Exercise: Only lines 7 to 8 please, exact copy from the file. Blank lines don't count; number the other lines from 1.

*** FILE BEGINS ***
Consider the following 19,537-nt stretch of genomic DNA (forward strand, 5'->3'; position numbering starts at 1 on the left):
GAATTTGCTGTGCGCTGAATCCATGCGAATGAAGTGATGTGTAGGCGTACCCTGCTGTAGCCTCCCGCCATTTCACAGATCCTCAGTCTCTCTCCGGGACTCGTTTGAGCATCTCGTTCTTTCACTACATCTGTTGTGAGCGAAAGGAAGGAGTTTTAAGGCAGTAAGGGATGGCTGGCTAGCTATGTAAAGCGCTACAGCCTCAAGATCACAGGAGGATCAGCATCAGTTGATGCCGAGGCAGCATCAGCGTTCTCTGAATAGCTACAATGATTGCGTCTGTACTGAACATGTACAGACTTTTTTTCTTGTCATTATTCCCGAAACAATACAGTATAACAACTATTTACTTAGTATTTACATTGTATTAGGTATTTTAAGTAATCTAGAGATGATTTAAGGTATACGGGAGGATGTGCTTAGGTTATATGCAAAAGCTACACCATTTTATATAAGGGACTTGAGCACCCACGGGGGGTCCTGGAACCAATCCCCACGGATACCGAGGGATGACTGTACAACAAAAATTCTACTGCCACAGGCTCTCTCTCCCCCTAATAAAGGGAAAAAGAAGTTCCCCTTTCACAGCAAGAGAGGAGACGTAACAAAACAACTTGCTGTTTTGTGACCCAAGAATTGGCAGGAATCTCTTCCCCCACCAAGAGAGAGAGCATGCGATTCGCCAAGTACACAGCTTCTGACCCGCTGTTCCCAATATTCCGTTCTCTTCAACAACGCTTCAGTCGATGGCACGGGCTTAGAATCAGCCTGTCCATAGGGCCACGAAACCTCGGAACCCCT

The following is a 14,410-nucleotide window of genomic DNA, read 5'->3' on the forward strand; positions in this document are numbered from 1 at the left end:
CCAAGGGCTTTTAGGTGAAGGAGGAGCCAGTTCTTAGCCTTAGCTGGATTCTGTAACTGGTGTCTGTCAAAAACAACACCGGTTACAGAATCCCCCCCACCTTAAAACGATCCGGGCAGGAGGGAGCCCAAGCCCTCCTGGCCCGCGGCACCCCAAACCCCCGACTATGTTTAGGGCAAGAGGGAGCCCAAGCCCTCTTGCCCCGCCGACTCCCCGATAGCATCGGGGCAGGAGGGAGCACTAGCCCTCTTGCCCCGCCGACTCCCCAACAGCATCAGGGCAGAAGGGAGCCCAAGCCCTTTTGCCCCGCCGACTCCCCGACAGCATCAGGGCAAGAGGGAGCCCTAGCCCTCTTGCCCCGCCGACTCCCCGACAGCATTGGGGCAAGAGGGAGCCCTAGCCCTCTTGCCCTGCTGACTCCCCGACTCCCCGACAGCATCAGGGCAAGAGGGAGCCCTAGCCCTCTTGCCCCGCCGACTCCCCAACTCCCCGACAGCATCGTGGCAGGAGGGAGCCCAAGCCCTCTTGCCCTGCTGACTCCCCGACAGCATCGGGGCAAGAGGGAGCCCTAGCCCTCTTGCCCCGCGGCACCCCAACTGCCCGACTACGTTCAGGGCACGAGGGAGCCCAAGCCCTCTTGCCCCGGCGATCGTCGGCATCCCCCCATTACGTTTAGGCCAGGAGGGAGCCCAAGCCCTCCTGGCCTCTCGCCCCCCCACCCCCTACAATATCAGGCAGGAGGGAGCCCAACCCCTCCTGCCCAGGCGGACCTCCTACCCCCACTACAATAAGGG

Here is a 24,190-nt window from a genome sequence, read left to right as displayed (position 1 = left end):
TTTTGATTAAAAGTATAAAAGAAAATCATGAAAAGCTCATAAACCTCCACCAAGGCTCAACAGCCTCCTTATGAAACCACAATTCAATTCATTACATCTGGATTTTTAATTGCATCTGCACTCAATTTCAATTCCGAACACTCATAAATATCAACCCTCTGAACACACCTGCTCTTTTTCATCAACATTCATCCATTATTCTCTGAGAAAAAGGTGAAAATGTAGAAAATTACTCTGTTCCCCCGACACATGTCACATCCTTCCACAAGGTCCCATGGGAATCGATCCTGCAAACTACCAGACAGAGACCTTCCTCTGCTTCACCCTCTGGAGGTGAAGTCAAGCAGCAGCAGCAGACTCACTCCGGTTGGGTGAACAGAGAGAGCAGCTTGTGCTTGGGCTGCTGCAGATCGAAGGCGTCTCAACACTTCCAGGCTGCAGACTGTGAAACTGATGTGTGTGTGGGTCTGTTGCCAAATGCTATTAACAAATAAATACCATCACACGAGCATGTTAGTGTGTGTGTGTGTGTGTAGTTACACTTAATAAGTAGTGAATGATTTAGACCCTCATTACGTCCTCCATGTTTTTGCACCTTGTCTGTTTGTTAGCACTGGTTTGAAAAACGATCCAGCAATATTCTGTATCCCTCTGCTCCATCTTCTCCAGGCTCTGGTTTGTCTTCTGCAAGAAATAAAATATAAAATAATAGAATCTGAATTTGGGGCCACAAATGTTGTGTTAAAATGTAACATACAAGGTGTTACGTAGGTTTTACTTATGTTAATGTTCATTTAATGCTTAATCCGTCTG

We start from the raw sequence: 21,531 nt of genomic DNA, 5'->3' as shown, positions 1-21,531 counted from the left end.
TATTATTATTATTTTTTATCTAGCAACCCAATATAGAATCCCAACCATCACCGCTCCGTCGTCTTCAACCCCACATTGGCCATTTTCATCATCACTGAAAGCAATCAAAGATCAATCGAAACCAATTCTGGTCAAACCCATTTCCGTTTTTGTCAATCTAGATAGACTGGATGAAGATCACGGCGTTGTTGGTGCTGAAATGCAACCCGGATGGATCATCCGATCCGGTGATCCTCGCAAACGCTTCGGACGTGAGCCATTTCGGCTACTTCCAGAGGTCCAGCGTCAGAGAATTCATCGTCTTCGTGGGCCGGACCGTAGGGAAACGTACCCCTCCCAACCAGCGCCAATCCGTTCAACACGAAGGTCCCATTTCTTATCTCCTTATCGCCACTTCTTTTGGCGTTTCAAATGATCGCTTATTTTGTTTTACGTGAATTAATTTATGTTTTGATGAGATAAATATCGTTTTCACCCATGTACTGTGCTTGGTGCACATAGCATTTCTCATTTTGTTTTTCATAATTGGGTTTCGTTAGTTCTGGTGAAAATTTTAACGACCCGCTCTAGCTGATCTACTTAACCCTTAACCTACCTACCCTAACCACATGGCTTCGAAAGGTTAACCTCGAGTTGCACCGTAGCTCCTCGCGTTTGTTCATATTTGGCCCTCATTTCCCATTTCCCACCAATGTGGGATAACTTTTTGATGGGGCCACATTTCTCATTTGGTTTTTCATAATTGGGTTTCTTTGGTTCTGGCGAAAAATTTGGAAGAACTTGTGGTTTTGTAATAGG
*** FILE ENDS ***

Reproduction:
We start from the raw sequence: 21,531 nt of genomic DNA, 5'->3' as shown, positions 1-21,531 counted from the left end.
TATTATTATTATTTTTTATCTAGCAACCCAATATAGAATCCCAACCATCACCGCTCCGTCGTCTTCAACCCCACATTGGCCATTTTCATCATCACTGAAAGCAATCAAAGATCAATCGAAACCAATTCTGGTCAAACCCATTTCCGTTTTTGTCAATCTAGATAGACTGGATGAAGATCACGGCGTTGTTGGTGCTGAAATGCAACCCGGATGGATCATCCGATCCGGTGATCCTCGCAAACGCTTCGGACGTGAGCCATTTCGGCTACTTCCAGAGGTCCAGCGTCAGAGAATTCATCGTCTTCGTGGGCCGGACCGTAGGGAAACGTACCCCTCCCAACCAGCGCCAATCCGTTCAACACGAAGGTCCCATTTCTTATCTCCTTATCGCCACTTCTTTTGGCGTTTCAAATGATCGCTTATTTTGTTTTACGTGAATTAATTTATGTTTTGATGAGATAAATATCGTTTTCACCCATGTACTGTGCTTGGTGCACATAGCATTTCTCATTTTGTTTTTCATAATTGGGTTTCGTTAGTTCTGGTGAAAATTTTAACGACCCGCTCTAGCTGATCTACTTAACCCTTAACCTACCTACCCTAACCACATGGCTTCGAAAGGTTAACCTCGAGTTGCACCGTAGCTCCTCGCGTTTGTTCATATTTGGCCCTCATTTCCCATTTCCCACCAATGTGGGATAACTTTTTGATGGGGCCACATTTCTCATTTGGTTTTTCATAATTGGGTTTCTTTGGTTCTGGCGAAAAATTTGGAAGAACTTGTGGTTTTGTAATAGG